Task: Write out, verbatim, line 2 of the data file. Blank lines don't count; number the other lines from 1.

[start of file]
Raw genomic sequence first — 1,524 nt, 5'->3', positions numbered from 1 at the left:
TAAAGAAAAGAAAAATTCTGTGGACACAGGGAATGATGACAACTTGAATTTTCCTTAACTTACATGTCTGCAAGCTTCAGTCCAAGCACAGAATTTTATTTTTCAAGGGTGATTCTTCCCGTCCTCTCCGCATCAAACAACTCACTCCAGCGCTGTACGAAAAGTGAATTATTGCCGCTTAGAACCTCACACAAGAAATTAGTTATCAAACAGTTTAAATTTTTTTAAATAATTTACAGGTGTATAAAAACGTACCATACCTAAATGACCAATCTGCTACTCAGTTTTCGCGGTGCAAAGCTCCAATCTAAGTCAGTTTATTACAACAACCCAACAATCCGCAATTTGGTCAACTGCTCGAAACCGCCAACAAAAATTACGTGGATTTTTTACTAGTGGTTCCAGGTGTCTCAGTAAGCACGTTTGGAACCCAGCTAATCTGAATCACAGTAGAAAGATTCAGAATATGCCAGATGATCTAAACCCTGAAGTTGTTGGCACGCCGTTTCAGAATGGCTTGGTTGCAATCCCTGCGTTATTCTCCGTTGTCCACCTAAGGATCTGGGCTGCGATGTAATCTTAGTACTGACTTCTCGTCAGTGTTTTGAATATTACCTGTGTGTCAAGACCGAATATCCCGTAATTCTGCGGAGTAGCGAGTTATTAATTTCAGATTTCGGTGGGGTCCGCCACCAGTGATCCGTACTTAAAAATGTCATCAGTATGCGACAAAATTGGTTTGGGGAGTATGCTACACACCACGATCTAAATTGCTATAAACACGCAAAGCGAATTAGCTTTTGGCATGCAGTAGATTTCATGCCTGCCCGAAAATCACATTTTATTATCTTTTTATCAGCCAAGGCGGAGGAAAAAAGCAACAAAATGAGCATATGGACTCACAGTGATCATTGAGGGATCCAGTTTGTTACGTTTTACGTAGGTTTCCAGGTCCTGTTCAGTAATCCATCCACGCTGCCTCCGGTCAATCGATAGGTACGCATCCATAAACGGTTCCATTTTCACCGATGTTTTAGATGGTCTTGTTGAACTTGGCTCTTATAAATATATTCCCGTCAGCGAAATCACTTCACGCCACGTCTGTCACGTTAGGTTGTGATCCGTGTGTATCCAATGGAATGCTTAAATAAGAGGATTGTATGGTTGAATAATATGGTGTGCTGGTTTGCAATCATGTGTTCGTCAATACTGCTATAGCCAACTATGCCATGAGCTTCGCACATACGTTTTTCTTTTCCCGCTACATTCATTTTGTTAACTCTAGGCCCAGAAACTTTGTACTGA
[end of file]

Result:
TAAAGAAAAGAAAAATTCTGTGGACACAGGGAATGATGACAACTTGAATTTTCCTTAACTTACATGTCTGCAAGCTTCAGTCCAAGCACAGAATTTTATTTTTCAAGGGTGATTCTTCCCGTCCTCTCCGCATCAAACAACTCACTCCAGCGCTGTACGAAAAGTGAATTATTGCCGCTTAGAACCTCACACAAGAAATTAGTTATCAAACAGTTTAAATTTTTTTAAATAATTTACAGGTGTATAAAAACGTACCATACCTAAATGACCAATCTGCTACTCAGTTTTCGCGGTGCAAAGCTCCAATCTAAGTCAGTTTATTACAACAACCCAACAATCCGCAATTTGGTCAACTGCTCGAAACCGCCAACAAAAATTACGTGGATTTTTTACTAGTGGTTCCAGGTGTCTCAGTAAGCACGTTTGGAACCCAGCTAATCTGAATCACAGTAGAAAGATTCAGAATATGCCAGATGATCTAAACCCTGAAGTTGTTGGCACGCCGTTTCAGAATGGCTTGGTTGCAATCCCTGCGTTATTCTCCGTTGTCCACCTAAGGATCTGGGCTGCGATGTAATCTTAGTACTGACTTCTCGTCAGTGTTTTGAATATTACCTGTGTGTCAAGACCGAATATCCCGTAATTCTGCGGAGTAGCGAGTTATTAATTTCAGATTTCGGTGGGGTCCGCCACCAGTGATCCGTACTTAAAAATGTCATCAGTATGCGACAAAATTGGTTTGGGGAGTATGCTACACACCACGATCTAAATTGCTATAAACACGCAAAGCGAATTAGCTTTTGGCATGCAGTAGATTTCATGCCTGCCCGAAAATCACATTTTATTATCTTTTTATCAGCCAAGGCGGAGGAAAAAAGCAACAAAATGAGCATATGGACTCACAGTGATCATTGAGGGATCCAGTTTGTTACGTTTTACGTAGGTTTCCAGGTCCTGTTCAGTAATCCATCCACGCTGCCTCCGGTCAATCGATAGGTACGCATCCATAAACGGTTCCATTTTCACCGATGTTTTAGATGGTCTTGTTGAACTTGGCTCTTATAAATATATTCCCGTCAGCGAAATCACTTCACGCCACGTCTGTCACGTTAGGTTGTGATCCGTGTGTATCCAATGGAATGCTTAAATAAGAGGATTGTATGGTTGAATAATATGGTGTGCTGGTTTGCAATCATGTGTTCGTCAATACTGCTATAGCCAACTATGCCATGAGCTTCGCACATACGTTTTTCTTTTCCCGCTACATTCATTTTGTTAACTCTAGGCCCAGAAACTTTGTACTGA